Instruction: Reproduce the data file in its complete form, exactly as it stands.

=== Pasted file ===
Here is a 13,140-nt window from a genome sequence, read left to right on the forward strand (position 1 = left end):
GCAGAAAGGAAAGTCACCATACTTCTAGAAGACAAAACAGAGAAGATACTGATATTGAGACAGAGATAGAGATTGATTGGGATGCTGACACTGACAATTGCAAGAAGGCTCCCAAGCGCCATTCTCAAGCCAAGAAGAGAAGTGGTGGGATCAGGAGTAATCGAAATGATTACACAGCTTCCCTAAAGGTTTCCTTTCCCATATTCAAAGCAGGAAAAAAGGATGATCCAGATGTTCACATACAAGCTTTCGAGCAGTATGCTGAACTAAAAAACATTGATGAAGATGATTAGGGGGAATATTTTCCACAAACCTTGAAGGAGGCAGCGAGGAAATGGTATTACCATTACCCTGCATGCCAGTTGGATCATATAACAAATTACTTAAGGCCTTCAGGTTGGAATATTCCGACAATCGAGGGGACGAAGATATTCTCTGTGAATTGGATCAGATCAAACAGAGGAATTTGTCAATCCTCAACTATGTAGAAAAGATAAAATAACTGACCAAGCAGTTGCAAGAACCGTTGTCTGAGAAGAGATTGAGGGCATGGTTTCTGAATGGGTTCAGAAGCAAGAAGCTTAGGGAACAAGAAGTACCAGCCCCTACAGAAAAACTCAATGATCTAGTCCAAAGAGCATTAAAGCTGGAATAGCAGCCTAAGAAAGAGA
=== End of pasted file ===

Here is a 13,140-nt window from a genome sequence, read left to right on the forward strand (position 1 = left end):
GCAGAAAGGAAAGTCACCATACTTCTAGAAGACAAAACAGAGAAGATACTGATATTGAGACAGAGATAGAGATTGATTGGGATGCTGACACTGACAATTGCAAGAAGGCTCCCAAGCGCCATTCTCAAGCCAAGAAGAGAAGTGGTGGGATCAGGAGTAATCGAAATGATTACACAGCTTCCCTAAAGGTTTCCTTTCCCATATTCAAAGCAGGAAAAAAGGATGATCCAGATGTTCACATACAAGCTTTCGAGCAGTATGCTGAACTAAAAAACATTGATGAAGATGATTAGGGGGAATATTTTCCACAAACCTTGAAGGAGGCAGCGAGGAAATGGTATTACCATTACCCTGCATGCCAGTTGGATCATATAACAAATTACTTAAGGCCTTCAGGTTGGAATATTCCGACAATCGAGGGGACGAAGATATTCTCTGTGAATTGGATCAGATCAAACAGAGGAATTTGTCAATCCTCAACTATGTAGAAAAGATAAAATAACTGACCAAGCAGTTGCAAGAACCGTTGTCTGAGAAGAGATTGAGGGCATGGTTTCTGAATGGGTTCAGAAGCAAGAAGCTTAGGGAACAAGAAGTACCAGCCCCTACAGAAAAACTCAATGATCTAGTCCAAAGAGCATTAAAGCTGGAATAGCAGCCTAAGAAAGAGA